A Typical Day on Safari
What is a walking safari?
Unlike a vehicle-based safari, a walking safari allows the traveller to enjoy a more intimate insight into Kenya's animals and its people. These safaris are walking safaris supported fully by camels, we do not use vehicles to move the camps and the camels carry the entire camp and luggage. The amount of camels on a walking safari will vary from 8 – 25 depending on how many people are on the safari. By using camels rather than vehicles we can get to areas that vehicles cannot reach, it is a very peaceful way of travelling through the landscape.
Typically we are woken before sunrise with hot water in our basins. After a cup of tea or pressed coffee, some granola, eggs, toast and fruit we will set off with the rising sun, We are accompanied by a Laikipia Masai tracker and a few riding camels who carry our refreshments and day-packs . We will stop en route for a light snack and then carry on to our next camp. The main team will pack up the camp behind us and aim straight for the next campsite. Often times they pass us as we enjoy the things we encounter along the way. We arrive at our next camp to be greeted with a cool drink and a gourmet lunch. The afternoon is normally spent relaxing, enjoying a stream or river, having a siesta or fishing before going for an evening walk and sundowners. The camels also use this time to relax and browse around camp. In the evening our staff will offer hot showers before we have drinks by the fire and a three-course dinner under the stars.<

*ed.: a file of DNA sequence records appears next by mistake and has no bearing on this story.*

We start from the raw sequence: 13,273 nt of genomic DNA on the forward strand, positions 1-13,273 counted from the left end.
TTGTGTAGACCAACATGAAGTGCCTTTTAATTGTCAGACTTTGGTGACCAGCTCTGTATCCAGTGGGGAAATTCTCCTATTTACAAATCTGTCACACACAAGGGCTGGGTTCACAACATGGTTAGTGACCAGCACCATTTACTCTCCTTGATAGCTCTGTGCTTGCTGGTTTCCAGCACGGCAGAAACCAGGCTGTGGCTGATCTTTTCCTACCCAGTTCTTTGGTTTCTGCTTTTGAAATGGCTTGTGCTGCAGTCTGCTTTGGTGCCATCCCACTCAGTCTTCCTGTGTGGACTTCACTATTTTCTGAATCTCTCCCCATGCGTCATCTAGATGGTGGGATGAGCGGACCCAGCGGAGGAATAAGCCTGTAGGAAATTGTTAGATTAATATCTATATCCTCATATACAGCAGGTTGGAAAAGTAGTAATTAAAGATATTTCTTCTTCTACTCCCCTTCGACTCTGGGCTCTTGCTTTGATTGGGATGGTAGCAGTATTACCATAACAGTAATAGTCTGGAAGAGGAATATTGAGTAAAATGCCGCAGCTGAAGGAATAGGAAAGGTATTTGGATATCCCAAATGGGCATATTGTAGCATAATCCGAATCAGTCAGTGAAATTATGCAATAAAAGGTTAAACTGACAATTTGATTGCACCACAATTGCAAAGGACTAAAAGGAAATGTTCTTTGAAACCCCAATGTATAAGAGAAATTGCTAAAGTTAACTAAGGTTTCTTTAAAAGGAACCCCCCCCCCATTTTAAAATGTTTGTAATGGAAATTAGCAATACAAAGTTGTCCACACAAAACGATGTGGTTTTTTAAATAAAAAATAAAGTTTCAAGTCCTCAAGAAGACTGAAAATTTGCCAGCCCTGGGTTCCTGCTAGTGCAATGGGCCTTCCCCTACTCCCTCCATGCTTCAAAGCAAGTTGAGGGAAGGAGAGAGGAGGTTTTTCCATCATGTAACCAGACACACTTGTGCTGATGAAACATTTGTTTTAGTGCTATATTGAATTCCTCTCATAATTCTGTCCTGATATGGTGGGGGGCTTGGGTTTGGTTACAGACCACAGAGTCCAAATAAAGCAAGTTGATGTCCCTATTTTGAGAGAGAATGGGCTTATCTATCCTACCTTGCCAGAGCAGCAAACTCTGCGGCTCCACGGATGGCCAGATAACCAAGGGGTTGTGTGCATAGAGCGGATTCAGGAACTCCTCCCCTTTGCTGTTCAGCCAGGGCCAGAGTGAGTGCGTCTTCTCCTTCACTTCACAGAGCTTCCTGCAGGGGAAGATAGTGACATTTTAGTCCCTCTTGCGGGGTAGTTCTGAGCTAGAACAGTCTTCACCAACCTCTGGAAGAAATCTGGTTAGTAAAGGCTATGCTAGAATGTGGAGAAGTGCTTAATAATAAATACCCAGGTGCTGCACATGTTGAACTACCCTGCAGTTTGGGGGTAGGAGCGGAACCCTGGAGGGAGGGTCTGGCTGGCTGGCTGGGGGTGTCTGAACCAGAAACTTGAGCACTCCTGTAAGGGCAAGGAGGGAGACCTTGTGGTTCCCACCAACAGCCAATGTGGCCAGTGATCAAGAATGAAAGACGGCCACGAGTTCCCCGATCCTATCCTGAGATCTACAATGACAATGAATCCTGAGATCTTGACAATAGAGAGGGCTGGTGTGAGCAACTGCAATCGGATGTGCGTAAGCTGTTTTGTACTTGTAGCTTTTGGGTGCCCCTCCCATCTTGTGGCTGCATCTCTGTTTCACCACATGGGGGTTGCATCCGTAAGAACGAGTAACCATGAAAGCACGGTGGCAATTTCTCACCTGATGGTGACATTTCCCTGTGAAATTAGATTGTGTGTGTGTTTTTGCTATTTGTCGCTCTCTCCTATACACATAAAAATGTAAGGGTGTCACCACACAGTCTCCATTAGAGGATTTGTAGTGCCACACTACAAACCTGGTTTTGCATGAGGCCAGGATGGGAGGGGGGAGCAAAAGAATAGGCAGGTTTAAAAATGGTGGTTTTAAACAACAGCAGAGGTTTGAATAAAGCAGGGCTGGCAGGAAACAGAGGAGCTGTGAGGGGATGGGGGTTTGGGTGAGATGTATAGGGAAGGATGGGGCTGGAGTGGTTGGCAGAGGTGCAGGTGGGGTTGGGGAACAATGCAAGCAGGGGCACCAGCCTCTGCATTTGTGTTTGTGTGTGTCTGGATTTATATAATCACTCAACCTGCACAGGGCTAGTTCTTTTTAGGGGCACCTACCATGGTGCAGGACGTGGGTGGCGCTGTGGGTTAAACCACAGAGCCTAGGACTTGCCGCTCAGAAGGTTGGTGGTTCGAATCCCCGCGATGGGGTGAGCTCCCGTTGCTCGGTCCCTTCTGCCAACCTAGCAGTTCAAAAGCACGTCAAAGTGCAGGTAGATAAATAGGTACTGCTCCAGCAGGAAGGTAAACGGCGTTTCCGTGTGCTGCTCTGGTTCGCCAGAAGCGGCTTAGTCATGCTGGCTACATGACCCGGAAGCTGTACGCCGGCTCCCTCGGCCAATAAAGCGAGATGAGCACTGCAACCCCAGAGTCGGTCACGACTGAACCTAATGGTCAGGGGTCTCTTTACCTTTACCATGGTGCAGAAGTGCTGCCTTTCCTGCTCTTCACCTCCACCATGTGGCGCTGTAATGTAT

Our tents vary depending on the style of safari you choose and they are made up each day with comfortable mattresses and bedding, towels and dressing gowns and solar lights. Outside each tent is a small table, with drinking water and a mirror and a hand basin, which is refilled throughout the day. In the early morning you will be woken with a hodi’ (knock knock) and hot water in your basin outside the tent. Behind the tents are the toilets and showers.
Our food is varied and always fresh and delicious. Breakfasts are fruit, muesli, yoghurt, eggs, bacon etc, whilst lunches are salads, pizzas, cheeses and fruit. In the evening we have a sit down three-course meal under the stars. We serve beer and wine, gin and vodkas and tonics. Each safari is tailor made to suit the group and we can walk for as long as guests feel comfortable. Typically we will walk between 8 and 14 kms in the mornings, getting to camp by lunchtime. In the afternoons we will go on a stroll, visit a manyatta, climb a rock and just take the afternoon as everyone pleases. Occasionally we remain in the same camp for more than one night, just venturing out to explore the immediate area.
We have led people of all ages from children of 4 to folks over 80. As each safari istailor made to suit the group we can adjust each one accordingly. Our trips are popular with honeymooners as well as family groups and then friends wanting a few days together in Kenya’s beautiful Laikpia and Samburu districts. We are supported by a wonderful staff of Masai, Samburu, and Turkana who are all local to the areas we operate in. Their collective knowledge of plant life, animal life and culture is enough to sustain a lifetime of study.